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No joke! Pete Davidson’s big bucks party boat plan still afloat: report

A composite photo of Colin Jost and Pete Davidson and two separate photos of the Staten Island Ferry, John F. Kennedy boat
Two years after SNL Staten Island buds Pete Davidson and Colin Jost forked over $280,000 for a decommissioned 1965-built Staten Island Ferry, the punchline is the duo is working with a high-powered architect to transform the old John F. Kennedy vessel into an entertainment destination, according to a report in Curbed.

Saturday Night Live buds Pete Davidson and Colin Jost are working with a high-powered architect to keep afloat their dream of transforming a decommissioned Staten Island ferry into an entertainment destination, according to a report.

Just when it seems the nearly 60-year-old John F. Kennedy ferry, which the pair bought two years ago for more than $280,000, was going to be left to rot, Curbed reported Davidson and Jost have hired Ron Castellano to help rehabilitate the vessel.

“It’s going to have a lot of things. I think right now, we have six bars and two venues, operated separately or combined. We have outdoor event space, we have two restaurants”— in addition to 24 hotel rooms, said Castellano, who developed the Garfield at 142 Henry Street in Brooklyn Heights and the Nine Orchard Hotel, which occupies a former bank off Canal Street.

Pete Davidson and Colin Jost paid $280,000 for a decommissioned 1965-built Staten Island Ferry in hopes of turning it into an entertainment destination. @chadrock/Chad Rachman
Pete Davidson and Colin Jost paid $280,000 for a decommissioned 1965-built Staten Island Ferry in hopes of turning it into an entertainment destination. @chadrock/Chad Rachman
Jost and Davidson supposedly “have input” and “see everything” during the overhaul of the ferry. WireImage
Jost and Davidson supposedly “have input” and “see everything” during the overhaul of the ferry. WireImage
The nearly 60-year-old ferry has sat in a decrepit state off Staten Island’s north shore ever since Davidson, Jost and comedy club owner Paul Italia purchased it in 2022. NYC DCAS
The nearly 60-year-old ferry has sat in a decrepit state off Staten Island’s north shore ever since Davidson, Jost and comedy club owner Paul Italia purchased it in 2022. NYC DCAS

The big bucks venture for a floating nightclub appeared to have turned into an unfunny eyesore with pieces falling off it just last month, The Post reported.

The JFK Ferry is listed on the website for Castellano’s firm, Studio Castellano, as a project he’s working on for “JFK Partners.”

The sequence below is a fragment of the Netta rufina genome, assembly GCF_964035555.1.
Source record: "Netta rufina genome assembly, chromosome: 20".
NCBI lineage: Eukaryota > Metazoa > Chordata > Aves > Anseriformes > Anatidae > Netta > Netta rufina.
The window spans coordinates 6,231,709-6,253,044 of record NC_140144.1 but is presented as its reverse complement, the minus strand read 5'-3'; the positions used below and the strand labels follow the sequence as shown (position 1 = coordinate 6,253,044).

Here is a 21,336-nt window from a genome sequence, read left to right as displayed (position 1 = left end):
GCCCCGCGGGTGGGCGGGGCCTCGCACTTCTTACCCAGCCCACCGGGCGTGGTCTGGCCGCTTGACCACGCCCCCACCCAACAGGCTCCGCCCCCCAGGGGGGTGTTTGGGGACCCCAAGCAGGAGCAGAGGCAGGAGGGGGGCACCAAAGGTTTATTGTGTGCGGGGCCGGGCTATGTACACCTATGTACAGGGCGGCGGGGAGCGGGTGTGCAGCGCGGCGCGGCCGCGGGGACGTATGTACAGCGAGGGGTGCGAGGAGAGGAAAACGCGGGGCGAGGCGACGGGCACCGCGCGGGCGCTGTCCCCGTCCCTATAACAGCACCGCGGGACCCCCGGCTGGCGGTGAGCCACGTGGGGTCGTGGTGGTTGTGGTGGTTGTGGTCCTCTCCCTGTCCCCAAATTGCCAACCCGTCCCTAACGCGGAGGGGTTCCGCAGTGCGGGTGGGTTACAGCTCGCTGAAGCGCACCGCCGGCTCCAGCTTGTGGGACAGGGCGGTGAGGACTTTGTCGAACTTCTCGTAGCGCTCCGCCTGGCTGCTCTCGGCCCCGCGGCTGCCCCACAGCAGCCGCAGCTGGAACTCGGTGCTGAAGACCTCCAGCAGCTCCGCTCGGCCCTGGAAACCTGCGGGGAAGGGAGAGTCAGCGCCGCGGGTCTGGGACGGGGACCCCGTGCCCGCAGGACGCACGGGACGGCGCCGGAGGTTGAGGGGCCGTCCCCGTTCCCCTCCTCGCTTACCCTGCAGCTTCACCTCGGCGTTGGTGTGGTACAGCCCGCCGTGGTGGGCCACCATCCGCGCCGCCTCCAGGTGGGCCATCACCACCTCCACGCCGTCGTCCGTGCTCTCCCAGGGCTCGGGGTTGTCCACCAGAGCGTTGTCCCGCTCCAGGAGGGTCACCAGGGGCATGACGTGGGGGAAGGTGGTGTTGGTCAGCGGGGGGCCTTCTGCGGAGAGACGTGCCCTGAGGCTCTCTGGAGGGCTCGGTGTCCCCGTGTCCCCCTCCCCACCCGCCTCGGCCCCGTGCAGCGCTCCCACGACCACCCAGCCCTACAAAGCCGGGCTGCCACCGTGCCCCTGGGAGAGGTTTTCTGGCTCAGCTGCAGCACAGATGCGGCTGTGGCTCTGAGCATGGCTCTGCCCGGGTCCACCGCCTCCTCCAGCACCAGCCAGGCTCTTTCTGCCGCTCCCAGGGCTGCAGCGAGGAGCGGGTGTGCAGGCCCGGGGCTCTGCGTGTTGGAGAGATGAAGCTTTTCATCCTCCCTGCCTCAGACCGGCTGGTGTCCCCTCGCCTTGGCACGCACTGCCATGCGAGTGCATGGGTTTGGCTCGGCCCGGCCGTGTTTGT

There is no mention of Davidson or Jost.

The project has a budget of $34 million and a floor plan of 65,000 square feet, according to the website.

The venue’s aesthetics will harken back to 1965, when the vessel was built, Castellano told Curbed.

The architect shared he, Davidson, Jost, and their partner, comedy club owner Paul Italia, regularly meet to discuss the ferry.

The plan for the ferry includes six bars and two venues, operated separately or combined. Gabriella Bass
The plan for the ferry includes six bars and two venues, operated separately or combined. Gabriella Bass
The project has a budget of $34 million and a floor plan of 65,000 square feet, according to the website for Ron Castellano’s firm, Studio Castellano. Gabriella Bass
The project has a budget of $34 million and a floor plan of 65,000 square feet, according to the website for Ron Castellano’s firm, Studio Castellano. Gabriella Bass

“They [Davidson and Jost] have input. They see everything,” said Castellano.

A brief video shown on the website last month revealed his renderings for each floor: a top deck furnished with patio tables set with umbrellas, another floor with two rows of hotel rooms that open onto sundecks, and a lower level with two clubs, the outlet reported.

The plan is for the boat to go between Miami and New York City, Castellano said.

Castellano, Davidson and Jost did not immediately return messages Saturday.

When the ship was auctioned off in Jan. 2022, it was listed in “poor condition” because of mechanical issues, but the hull was in good shape.

The planned floating nightclub appeared to be an unfunny eyesore with pieces falling from it, the Post recently reported. Gabriella Bass
The planned floating nightclub appeared to be an unfunny eyesore with pieces falling from it, the Post recently reported. Gabriella Bass

The ferry used to commute up to 5,200 passengers daily before it was taken off duty in 2021.

Davidson, 30, warned last year on Seth Meyers’ “Family Trips with the Meyers Brothers” podcast the overhaul of the boat could take about five years.

He said the plan is to completely gut the inside, which had bench style-seating.

The outside is intended to remain as true to its current form as possible, “The King of Staten Island” actor also said.